Monday, 17 July 2017 07:15

FCA probes if clients ‘harmed’ by adviser platform choices

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The FCA will investigate if consumers are being harmed by a mismatch between the interests of the adviser and client when advisers select a platform.

The regulator will scrutinise the factors which determine why advisers choose a platform on behalf of their clients.

These were among the key points from today’s release of the FCA Investment Platforms Market Study Terms of Reference.

Read more here.

The FCA document stated: “To win business from advisers, platforms may compete by offering tools and services which meet the needs of the adviser. Competition may be working effectively if this dynamic results in advisers being able to offer better or more efficient services to investors.

“However, consumer harm may arise if the interests and choices of the adviser and investor are not aligned.

“To understand whether advised platforms compete in the interests of the end investor we will assess the factors which determine why advisers choose a platform on behalf of their clients, the access platforms allow consumers, any restrictions they impose and the reasons for these.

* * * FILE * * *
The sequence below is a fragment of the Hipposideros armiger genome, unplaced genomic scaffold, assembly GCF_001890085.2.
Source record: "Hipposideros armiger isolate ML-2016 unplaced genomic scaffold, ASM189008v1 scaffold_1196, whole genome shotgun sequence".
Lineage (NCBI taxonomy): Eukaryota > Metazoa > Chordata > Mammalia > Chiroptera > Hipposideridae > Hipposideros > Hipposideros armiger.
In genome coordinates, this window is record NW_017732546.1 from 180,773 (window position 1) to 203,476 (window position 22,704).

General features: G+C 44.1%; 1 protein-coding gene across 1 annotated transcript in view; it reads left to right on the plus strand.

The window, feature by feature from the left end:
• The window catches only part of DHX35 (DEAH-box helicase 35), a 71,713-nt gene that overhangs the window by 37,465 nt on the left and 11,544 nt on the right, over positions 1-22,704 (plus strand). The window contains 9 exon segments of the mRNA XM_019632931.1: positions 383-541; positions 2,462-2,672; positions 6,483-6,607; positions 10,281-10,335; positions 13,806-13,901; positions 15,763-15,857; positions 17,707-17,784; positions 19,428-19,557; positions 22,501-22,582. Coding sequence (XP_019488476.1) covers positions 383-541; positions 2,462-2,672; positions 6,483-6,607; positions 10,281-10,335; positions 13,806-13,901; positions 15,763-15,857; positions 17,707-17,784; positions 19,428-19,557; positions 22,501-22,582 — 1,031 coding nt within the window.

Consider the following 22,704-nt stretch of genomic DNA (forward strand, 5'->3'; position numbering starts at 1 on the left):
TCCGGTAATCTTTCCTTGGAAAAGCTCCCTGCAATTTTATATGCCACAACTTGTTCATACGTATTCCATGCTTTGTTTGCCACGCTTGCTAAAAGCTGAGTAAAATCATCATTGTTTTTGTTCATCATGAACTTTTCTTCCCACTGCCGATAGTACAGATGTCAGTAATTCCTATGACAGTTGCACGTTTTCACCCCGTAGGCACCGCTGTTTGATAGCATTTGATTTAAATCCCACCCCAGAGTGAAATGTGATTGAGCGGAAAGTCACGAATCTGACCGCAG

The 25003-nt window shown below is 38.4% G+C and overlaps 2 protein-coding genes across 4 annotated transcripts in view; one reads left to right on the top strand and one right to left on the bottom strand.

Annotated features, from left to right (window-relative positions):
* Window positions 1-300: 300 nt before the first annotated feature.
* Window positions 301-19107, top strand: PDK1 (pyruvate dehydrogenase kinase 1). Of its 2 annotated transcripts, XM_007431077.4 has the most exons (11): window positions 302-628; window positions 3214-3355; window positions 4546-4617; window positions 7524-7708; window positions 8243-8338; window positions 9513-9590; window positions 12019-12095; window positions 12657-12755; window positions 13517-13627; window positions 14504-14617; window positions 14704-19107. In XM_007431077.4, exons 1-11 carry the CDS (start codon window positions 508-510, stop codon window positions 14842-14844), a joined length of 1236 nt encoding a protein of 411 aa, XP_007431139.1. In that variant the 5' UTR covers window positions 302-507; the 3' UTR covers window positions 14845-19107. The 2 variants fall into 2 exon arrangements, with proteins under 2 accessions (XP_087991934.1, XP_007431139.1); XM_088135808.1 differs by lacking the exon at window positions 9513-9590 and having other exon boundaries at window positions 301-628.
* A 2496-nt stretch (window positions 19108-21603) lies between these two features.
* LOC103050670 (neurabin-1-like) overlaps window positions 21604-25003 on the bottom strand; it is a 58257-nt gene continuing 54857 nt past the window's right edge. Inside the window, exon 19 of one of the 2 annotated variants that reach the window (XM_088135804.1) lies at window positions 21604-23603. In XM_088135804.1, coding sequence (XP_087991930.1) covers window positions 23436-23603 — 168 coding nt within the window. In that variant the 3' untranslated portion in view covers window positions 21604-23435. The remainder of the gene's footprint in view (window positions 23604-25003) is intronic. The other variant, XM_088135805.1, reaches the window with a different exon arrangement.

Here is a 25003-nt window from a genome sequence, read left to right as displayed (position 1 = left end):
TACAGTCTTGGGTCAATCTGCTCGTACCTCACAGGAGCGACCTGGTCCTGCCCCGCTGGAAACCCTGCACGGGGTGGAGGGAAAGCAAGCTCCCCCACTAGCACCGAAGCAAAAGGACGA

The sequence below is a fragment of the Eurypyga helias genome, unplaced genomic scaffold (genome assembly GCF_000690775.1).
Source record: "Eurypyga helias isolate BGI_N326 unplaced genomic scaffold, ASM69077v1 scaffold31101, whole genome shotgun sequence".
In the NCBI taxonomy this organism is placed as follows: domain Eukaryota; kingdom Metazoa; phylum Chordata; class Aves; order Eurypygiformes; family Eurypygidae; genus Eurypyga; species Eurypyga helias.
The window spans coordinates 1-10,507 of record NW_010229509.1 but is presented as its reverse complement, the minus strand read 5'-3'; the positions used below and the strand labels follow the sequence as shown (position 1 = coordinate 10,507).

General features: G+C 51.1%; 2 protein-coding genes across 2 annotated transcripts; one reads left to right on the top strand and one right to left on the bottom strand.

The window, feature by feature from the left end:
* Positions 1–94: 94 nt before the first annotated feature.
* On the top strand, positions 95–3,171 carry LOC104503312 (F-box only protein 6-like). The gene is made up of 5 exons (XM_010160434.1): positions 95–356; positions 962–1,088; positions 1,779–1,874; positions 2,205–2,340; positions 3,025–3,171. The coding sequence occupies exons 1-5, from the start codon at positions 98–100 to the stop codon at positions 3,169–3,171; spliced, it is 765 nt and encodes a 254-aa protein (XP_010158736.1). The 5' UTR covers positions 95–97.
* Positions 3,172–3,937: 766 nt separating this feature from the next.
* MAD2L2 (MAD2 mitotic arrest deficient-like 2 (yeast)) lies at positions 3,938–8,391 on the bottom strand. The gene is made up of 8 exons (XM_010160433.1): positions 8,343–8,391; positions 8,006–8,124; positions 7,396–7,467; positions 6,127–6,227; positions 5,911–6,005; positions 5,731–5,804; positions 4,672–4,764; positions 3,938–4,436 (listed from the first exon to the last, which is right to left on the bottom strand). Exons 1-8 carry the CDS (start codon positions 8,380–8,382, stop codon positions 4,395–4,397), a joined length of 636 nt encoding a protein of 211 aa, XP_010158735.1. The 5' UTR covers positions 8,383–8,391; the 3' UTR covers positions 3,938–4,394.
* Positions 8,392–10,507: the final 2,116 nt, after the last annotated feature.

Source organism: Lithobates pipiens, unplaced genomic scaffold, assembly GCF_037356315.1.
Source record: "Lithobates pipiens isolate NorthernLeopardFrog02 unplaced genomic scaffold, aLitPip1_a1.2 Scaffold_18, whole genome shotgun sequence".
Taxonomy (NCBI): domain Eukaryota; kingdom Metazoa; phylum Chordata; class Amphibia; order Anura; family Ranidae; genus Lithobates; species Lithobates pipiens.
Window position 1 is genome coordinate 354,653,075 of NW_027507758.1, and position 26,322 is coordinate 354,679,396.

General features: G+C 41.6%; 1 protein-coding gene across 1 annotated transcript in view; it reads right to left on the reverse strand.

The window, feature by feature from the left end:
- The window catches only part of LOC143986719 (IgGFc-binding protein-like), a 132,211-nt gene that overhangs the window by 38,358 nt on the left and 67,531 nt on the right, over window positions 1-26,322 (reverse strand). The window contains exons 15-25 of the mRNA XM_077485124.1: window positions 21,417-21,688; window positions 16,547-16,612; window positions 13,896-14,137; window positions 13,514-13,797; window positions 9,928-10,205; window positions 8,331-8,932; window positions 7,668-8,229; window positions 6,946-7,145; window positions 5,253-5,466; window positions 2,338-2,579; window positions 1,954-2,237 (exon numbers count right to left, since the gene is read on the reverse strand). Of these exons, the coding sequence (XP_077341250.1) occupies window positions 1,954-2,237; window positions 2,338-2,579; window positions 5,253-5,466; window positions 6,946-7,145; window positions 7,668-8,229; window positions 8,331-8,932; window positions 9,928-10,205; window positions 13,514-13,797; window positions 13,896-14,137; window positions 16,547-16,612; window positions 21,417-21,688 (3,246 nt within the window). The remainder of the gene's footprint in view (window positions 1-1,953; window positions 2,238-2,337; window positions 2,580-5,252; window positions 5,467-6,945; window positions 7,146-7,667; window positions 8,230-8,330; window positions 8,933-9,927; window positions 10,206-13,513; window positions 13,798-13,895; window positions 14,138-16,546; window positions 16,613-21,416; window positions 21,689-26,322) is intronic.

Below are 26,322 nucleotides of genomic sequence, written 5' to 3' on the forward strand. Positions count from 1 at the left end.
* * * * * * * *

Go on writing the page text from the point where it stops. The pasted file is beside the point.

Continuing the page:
“We will also consider the typical use consumers make of advised platforms which will include how advised platforms deal with consumers who no longer have an adviser.”

Financial advisers may “determine the extent to which consumers receive the benefits of competition between platforms”, the FCA said.

A question that officials will attempt to answer during the investigation is:

Do advisers have a positive impact on the cost/quality of the platform and are these benefits passed through to investors?

The FCA report stated: “Advisers choose platforms on behalf of their clients who in turn pay for the platform service. Advisers may therefore have bargaining power and influence regarding platform fees and services, which in turn may be passed onto investors if competition is working effectively.

“We will consider how advisers select and use platforms, how platforms compete to win business from financial advisers and the competitive pressure advisers are able to exert on platforms. This will include adviser firms which white label a platform, or use their own platform.

“We want to assess the impact advisers have on platform costs and quality, understand whether the benefits advisers secure from their platform are passed onto investors and how use of a platform has affected adviser charges.

“Considering these factors should enable us to draw conclusions as to the impact adviser firms are having on the platform market, how platforms tailor their offering to advisers and whether this is resulting in effective competition in the interests of consumers.”

Last modified on Monday, 17 July 2017 10:27
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